c-Met may be a biomarker for metastatic hepatocellular carcinoma

Sep 28, 2010

Targeting c-Met may be a promising personalized treatment method for approximately 45 percent of patients with hepatocellular carcinoma (HCC) who have c-Met-positive tumors, according to study results presented at the Fourth AACR International Conference on Molecular Diagnostics in Cancer Therapeutic Development.

HCC is the most common primary of the liver; c-Met is a receptor for hepatocyte growth factor that appears to drive liver cancer growth, invasion and metastasis.

"Current therapies for HCC patients are 'one size fits all.' We propose that molecular profiling will enable better therapy for HCC patients with a c-Met positive tumor," said Hanning You, M.D., Ph.D., postdoctoral fellow working in the laboratory of C. Bart Rountree, M.D., in the departments of pediatrics and pharmacology, at the Pennsylvania State University College of Medicine, Hershey, Pa.

Using a preclinical translational study to validate c-Met as a target for HCC, You and colleagues found c-Met was highly overexpressed in metastatic liver cancer cells.

"By targeting c-Met we were able to suppress in vivo and kill these metastatic liver ," said You.

Since c-Met inhibitor stopped proliferation and tumor growth of metastatic HCC cells, the researchers concluded that c-Met might be a potential personalized target of metastatic HCC. In addition, they found that results of a separate meta-analysis of six studies and 1,051 patients showed that c-Met activation is associated with poor prognosis in HCC.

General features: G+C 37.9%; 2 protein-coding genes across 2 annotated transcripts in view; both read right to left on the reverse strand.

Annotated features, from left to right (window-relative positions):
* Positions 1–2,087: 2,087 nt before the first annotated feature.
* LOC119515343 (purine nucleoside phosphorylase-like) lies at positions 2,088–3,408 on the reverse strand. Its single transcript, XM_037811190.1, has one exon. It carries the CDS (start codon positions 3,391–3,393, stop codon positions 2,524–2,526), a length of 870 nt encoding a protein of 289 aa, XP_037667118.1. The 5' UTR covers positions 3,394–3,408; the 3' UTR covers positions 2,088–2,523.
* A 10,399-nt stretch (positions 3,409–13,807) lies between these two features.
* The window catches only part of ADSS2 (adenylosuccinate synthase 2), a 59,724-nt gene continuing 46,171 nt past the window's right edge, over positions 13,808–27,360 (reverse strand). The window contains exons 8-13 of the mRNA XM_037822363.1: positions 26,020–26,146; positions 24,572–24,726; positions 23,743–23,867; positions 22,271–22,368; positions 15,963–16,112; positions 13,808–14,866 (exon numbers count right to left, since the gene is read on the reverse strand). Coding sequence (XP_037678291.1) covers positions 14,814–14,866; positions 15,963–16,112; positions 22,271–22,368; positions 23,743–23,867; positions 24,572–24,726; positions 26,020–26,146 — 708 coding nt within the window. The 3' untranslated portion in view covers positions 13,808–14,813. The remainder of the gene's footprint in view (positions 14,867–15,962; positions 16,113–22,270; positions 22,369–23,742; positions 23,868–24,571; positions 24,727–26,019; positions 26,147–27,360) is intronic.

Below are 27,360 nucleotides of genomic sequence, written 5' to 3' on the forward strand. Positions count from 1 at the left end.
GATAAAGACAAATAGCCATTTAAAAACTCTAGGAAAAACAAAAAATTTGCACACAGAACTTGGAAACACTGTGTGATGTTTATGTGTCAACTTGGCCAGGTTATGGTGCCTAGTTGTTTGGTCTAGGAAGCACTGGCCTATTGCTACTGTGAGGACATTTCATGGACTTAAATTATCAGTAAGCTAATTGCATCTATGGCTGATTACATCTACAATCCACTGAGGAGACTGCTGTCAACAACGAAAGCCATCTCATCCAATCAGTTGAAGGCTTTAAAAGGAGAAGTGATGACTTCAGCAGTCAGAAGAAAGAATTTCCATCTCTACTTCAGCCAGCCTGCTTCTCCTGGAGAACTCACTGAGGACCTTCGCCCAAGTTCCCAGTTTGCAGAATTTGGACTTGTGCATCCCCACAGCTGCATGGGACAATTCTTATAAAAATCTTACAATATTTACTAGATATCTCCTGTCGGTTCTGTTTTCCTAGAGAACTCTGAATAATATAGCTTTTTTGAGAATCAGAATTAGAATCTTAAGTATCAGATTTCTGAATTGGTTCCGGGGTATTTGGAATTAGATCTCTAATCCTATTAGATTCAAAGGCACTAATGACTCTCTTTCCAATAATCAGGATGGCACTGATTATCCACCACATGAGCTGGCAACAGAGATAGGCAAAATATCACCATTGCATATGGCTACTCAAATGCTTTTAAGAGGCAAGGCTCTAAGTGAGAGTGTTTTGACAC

Explore further: A healthy lifestyle before bowel cancer diagnosis could help improve survival

Related Stories

New suppressor of common liver cancer

Dec 15, 2009

Tumor suppressor genes make proteins that help control cell growth. Mutations in these genes that generate nonfunctional proteins can contribute to tumor development and progression. One of the most well-known tumor suppressor ...

Genetic signatures provide new direction in liver cancer

Apr 16, 2010

Results of an international clinical study conducted in Europe and the US presented today at the International Liver Congress 2010, the Annual Meeting of the European Association for the Study of Liver in Vienna, Austria, ...

Hepatitis B virus mutations may predict risk of liver cancer

Jul 02, 2009

Certain mutations in the DNA of the hepatitis B virus (HBV) are associated with the development of liver cancer and may help predict which patients with HBV infections are at increased risk of the disease, according to a ...

Recommended for you

Psychologists aim to help Dr Google

6 hours ago

Psychologists are to improve online health information on lung cancer after research showed that family members are more likely to search online to encourage loved ones to seek help.

High-value research of 2014 presented for gastroenterology

8 hours ago

(HealthDay)—Articles relating to esophageal diseases, pancreatic cancer, colorectal cancer, inflammatory bowel disease, liver disease, and other topics are included in a special gastroenterology and hepatology ...

New method detects more breast cancer in screening

11 hours ago

Tomosynthesis detects 40% more breast cancers than traditional mammography does, according to a major screening study from Lund University, Sweden. This is the first large-scale study to compare the screening ...

Women's use of talc powder may be tied to ovarian cancer

May 05, 2015

Deane Berg's doctor called her in the day after Christmas 2006 to give her the crushing news. She'd had her ovaries removed, the pathology results were back, and the information could not have been much worse. Berg had stage ...

User comments : 0

Please sign in to add a comment. Registration is free, and takes less than a minute. Read more

Click here to reset your password.
Sign in to get notified via email when new comments are made.